Our progress couldn’t come at a better time. While the voices of marginalized communities, including Indigenous groups, have for years pointed to the warning signs, new scientific reports such as the IPCC Special Report have finally awoken many to the climate crisis and the devastating cost of inaction.  

While grief and despair are valid responses, I believe there’s cause for hope, too. Many now understand that the days of conceptualizing our response to climate change are gone and that NOW is the time to act and address these critical problems. A recent article in the McKinsey Quarterly makes an unequivocal statement that ESG (environmental, social and governance) concerns are inextricably linked to business performance. People around the world, from student-led activist groups to the Business Roundtable of CEOs, are proclaiming their desire to act on these issues and commit to saving this one planet we call home.

Our new team heads optimistically into 2020 with a rock-star Advisory Council and an outstanding Faculty Steering Committee in place. With first-order start-up issues resolved, one of our priorities this year is to update our strategic plan. We are challenging ourselves and inviting others to help us think bigger and more broadly about how and what we do, whose voices we are listening to, how we focus our activity and how we measure success going forward. 

Looking back at the bold vision that the Board of Regents saw for EarthLab back in 2008 inspires us to build on our initial progress and accelerate our efforts to realize the potential for impact. There is a great deal of work ahead but we are growing our community and we are up for the challenge. Thank you for engaging in the belief that multiple disciplines at the UW working with a variety of sectors have a unique and critical role to play in solving the greatest challenges of our lifetime. We couldn’t do this without you.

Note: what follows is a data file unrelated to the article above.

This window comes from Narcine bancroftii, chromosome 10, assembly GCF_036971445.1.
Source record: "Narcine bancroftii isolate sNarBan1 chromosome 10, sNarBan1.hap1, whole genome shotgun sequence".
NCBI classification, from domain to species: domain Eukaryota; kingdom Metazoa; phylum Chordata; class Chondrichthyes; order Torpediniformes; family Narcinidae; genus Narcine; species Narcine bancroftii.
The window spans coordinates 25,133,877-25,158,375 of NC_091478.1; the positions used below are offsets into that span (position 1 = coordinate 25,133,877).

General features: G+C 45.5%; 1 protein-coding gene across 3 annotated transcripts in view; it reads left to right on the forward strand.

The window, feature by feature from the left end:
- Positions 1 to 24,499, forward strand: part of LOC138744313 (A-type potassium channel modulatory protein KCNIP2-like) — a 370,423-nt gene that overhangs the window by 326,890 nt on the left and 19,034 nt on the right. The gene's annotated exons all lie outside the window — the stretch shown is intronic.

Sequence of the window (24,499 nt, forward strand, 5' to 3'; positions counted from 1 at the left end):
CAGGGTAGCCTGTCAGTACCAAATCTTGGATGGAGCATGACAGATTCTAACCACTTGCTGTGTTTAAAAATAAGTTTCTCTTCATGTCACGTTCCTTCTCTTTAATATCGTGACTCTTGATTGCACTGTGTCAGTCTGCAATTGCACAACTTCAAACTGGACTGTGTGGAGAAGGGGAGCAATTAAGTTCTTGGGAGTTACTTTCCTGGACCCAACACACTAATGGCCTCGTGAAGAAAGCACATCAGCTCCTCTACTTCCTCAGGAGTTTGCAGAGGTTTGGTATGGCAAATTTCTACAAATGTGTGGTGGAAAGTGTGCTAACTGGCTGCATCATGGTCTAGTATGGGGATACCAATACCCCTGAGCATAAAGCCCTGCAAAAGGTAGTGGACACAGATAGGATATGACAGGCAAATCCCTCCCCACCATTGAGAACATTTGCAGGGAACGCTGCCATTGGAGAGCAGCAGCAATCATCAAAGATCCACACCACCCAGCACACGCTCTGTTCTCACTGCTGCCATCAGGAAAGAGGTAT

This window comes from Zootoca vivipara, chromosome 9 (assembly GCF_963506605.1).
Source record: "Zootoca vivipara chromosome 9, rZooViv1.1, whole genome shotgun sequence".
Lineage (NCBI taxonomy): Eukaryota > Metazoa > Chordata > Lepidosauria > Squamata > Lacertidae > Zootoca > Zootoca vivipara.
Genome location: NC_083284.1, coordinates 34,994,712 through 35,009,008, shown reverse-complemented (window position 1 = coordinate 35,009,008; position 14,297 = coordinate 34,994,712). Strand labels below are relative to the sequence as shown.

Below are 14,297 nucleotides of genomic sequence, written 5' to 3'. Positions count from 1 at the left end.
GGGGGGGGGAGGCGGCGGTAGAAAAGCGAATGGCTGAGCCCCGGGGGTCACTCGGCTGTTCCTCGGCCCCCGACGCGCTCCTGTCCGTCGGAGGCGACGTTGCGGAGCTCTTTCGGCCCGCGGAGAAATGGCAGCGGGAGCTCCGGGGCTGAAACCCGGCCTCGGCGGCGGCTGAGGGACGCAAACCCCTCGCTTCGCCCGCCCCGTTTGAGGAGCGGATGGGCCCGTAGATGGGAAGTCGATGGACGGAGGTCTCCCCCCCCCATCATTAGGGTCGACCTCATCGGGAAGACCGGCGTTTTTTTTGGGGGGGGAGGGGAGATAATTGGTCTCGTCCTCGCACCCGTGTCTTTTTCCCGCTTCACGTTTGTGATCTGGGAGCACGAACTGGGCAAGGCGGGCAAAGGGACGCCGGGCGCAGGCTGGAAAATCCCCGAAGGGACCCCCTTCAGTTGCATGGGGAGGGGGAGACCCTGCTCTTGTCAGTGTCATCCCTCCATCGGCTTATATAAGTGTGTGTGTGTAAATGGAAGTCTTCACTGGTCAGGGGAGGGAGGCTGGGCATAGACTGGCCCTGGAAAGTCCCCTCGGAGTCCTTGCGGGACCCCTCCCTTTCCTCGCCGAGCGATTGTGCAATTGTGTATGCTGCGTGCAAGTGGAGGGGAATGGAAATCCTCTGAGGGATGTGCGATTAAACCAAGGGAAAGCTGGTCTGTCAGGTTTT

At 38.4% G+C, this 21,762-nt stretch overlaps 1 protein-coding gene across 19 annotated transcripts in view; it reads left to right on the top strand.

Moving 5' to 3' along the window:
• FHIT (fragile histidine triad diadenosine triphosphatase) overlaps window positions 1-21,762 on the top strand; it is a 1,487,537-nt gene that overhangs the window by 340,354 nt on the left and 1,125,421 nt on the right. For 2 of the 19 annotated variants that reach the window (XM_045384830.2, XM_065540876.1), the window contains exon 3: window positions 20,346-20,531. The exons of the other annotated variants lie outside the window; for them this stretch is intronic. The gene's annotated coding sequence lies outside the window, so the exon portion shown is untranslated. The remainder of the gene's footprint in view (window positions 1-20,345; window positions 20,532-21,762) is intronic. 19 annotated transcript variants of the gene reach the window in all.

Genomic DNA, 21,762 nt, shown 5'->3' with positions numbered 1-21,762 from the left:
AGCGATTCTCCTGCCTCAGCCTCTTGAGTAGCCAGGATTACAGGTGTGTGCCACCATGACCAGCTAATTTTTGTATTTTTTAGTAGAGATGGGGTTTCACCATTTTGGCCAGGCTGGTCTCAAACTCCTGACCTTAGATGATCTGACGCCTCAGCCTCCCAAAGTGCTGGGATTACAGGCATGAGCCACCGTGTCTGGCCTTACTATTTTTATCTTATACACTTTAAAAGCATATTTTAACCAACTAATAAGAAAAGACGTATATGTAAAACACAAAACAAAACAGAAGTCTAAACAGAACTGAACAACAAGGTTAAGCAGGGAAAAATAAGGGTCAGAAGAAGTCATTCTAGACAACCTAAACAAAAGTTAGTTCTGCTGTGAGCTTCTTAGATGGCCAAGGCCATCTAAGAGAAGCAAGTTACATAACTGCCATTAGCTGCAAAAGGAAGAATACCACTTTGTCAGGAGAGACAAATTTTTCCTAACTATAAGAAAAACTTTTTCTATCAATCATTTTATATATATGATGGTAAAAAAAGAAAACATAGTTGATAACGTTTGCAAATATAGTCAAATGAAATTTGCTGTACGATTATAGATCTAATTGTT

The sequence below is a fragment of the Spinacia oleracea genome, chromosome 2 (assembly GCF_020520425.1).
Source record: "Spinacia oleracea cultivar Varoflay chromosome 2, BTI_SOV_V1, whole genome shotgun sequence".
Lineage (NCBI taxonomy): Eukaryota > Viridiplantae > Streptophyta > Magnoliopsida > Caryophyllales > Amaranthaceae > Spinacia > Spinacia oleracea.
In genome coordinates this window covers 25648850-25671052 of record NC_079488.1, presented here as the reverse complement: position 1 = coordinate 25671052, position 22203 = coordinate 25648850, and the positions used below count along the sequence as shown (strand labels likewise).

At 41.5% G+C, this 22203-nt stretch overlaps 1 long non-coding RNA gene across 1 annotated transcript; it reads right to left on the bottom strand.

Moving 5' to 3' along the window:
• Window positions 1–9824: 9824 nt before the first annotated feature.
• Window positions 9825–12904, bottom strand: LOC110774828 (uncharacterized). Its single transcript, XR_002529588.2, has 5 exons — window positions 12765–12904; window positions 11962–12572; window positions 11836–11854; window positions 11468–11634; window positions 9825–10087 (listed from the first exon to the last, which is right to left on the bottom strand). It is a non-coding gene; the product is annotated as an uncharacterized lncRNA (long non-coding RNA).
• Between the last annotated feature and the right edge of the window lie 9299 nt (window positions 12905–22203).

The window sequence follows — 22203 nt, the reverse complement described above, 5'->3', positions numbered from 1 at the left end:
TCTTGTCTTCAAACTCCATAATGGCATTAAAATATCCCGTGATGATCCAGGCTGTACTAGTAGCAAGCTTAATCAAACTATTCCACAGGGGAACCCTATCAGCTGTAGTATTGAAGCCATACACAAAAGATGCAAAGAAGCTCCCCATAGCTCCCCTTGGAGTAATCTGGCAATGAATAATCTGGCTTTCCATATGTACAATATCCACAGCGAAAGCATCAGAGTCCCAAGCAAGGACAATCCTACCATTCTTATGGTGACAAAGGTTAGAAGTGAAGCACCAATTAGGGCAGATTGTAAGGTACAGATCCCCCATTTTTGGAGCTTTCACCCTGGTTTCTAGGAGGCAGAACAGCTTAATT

Onward,

Ben Packard
Harriet Bullitt Endowed Executive Director
EarthLab


Join our team as Assistant to the Director!

EarthLab has an outstanding opportunity to join our growing team. Be part of a new initiative at the University of Washington seeking to link and apply the amazing environmental research happening at the UW with decision makers working on solutions to environmental challenges.

The Assistant to the Director role will provide professional executive-level support to the Executive Director of EarthLab. With minimal supervision, this person will exercise independent judgment and decision-making in the management of daily operations of the EarthLab Executive Director’s office and calendar. The EA will serve as the gatekeeper and logistician for the Director’s Office and serves as the liaison to upper-level UW and College-wide leadership and donors, EarthLab Advisory Council and Executive Steering committee members, as well as leadership from state agencies, the Governor’s Office, Federal agencies, non-profits, and the private sector.

Learn more and apply here


Announcing a new Lunch & Learn series

Come grab some lunch and partake in an interesting conversation with others from various disciplines! The EarthLab Lunch & Learn series provides a space to learn more about the skills needed to collaborate across diverse fields and communities.